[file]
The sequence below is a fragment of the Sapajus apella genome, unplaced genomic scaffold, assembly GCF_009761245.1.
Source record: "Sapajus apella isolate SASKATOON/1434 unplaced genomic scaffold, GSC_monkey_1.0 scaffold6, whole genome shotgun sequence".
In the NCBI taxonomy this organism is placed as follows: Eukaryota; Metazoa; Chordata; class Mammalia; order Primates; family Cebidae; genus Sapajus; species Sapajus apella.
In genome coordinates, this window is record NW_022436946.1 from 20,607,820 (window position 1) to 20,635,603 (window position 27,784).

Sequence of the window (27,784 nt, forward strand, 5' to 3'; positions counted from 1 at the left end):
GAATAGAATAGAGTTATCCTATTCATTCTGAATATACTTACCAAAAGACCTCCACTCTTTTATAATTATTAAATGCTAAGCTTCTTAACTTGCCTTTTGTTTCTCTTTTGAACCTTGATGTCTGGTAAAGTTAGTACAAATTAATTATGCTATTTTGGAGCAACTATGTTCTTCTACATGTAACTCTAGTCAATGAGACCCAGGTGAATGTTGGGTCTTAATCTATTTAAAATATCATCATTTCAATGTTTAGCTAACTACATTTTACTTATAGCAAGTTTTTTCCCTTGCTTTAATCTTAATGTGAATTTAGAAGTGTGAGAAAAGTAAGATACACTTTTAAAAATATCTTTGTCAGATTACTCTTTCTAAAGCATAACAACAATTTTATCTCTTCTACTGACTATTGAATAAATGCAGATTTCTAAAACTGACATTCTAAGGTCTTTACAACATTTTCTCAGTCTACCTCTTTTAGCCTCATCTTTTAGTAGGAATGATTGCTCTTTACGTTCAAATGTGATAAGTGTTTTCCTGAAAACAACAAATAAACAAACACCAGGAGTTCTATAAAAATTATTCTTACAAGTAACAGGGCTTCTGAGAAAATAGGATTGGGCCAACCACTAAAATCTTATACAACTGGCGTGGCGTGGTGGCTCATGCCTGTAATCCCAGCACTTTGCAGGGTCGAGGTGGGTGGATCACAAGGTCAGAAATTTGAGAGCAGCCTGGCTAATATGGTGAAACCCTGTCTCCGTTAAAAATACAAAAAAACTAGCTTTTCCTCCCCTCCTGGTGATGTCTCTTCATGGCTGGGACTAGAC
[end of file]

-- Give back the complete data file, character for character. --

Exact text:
The sequence below is a fragment of the Sapajus apella genome, unplaced genomic scaffold, assembly GCF_009761245.1.
Source record: "Sapajus apella isolate SASKATOON/1434 unplaced genomic scaffold, GSC_monkey_1.0 scaffold6, whole genome shotgun sequence".
In the NCBI taxonomy this organism is placed as follows: Eukaryota; Metazoa; Chordata; class Mammalia; order Primates; family Cebidae; genus Sapajus; species Sapajus apella.
In genome coordinates, this window is record NW_022436946.1 from 20,607,820 (window position 1) to 20,635,603 (window position 27,784).

Sequence of the window (27,784 nt, forward strand, 5' to 3'; positions counted from 1 at the left end):
GAATAGAATAGAGTTATCCTATTCATTCTGAATATACTTACCAAAAGACCTCCACTCTTTTATAATTATTAAATGCTAAGCTTCTTAACTTGCCTTTTGTTTCTCTTTTGAACCTTGATGTCTGGTAAAGTTAGTACAAATTAATTATGCTATTTTGGAGCAACTATGTTCTTCTACATGTAACTCTAGTCAATGAGACCCAGGTGAATGTTGGGTCTTAATCTATTTAAAATATCATCATTTCAATGTTTAGCTAACTACATTTTACTTATAGCAAGTTTTTTCCCTTGCTTTAATCTTAATGTGAATTTAGAAGTGTGAGAAAAGTAAGATACACTTTTAAAAATATCTTTGTCAGATTACTCTTTCTAAAGCATAACAACAATTTTATCTCTTCTACTGACTATTGAATAAATGCAGATTTCTAAAACTGACATTCTAAGGTCTTTACAACATTTTCTCAGTCTACCTCTTTTAGCCTCATCTTTTAGTAGGAATGATTGCTCTTTACGTTCAAATGTGATAAGTGTTTTCCTGAAAACAACAAATAAACAAACACCAGGAGTTCTATAAAAATTATTCTTACAAGTAACAGGGCTTCTGAGAAAATAGGATTGGGCCAACCACTAAAATCTTATACAACTGGCGTGGCGTGGTGGCTCATGCCTGTAATCCCAGCACTTTGCAGGGTCGAGGTGGGTGGATCACAAGGTCAGAAATTTGAGAGCAGCCTGGCTAATATGGTGAAACCCTGTCTCCGTTAAAAATACAAAAAAACTAGCTTTTCCTCCCCTCCTGGTGATGTCTCTTCATGGCTGGGACTAGAC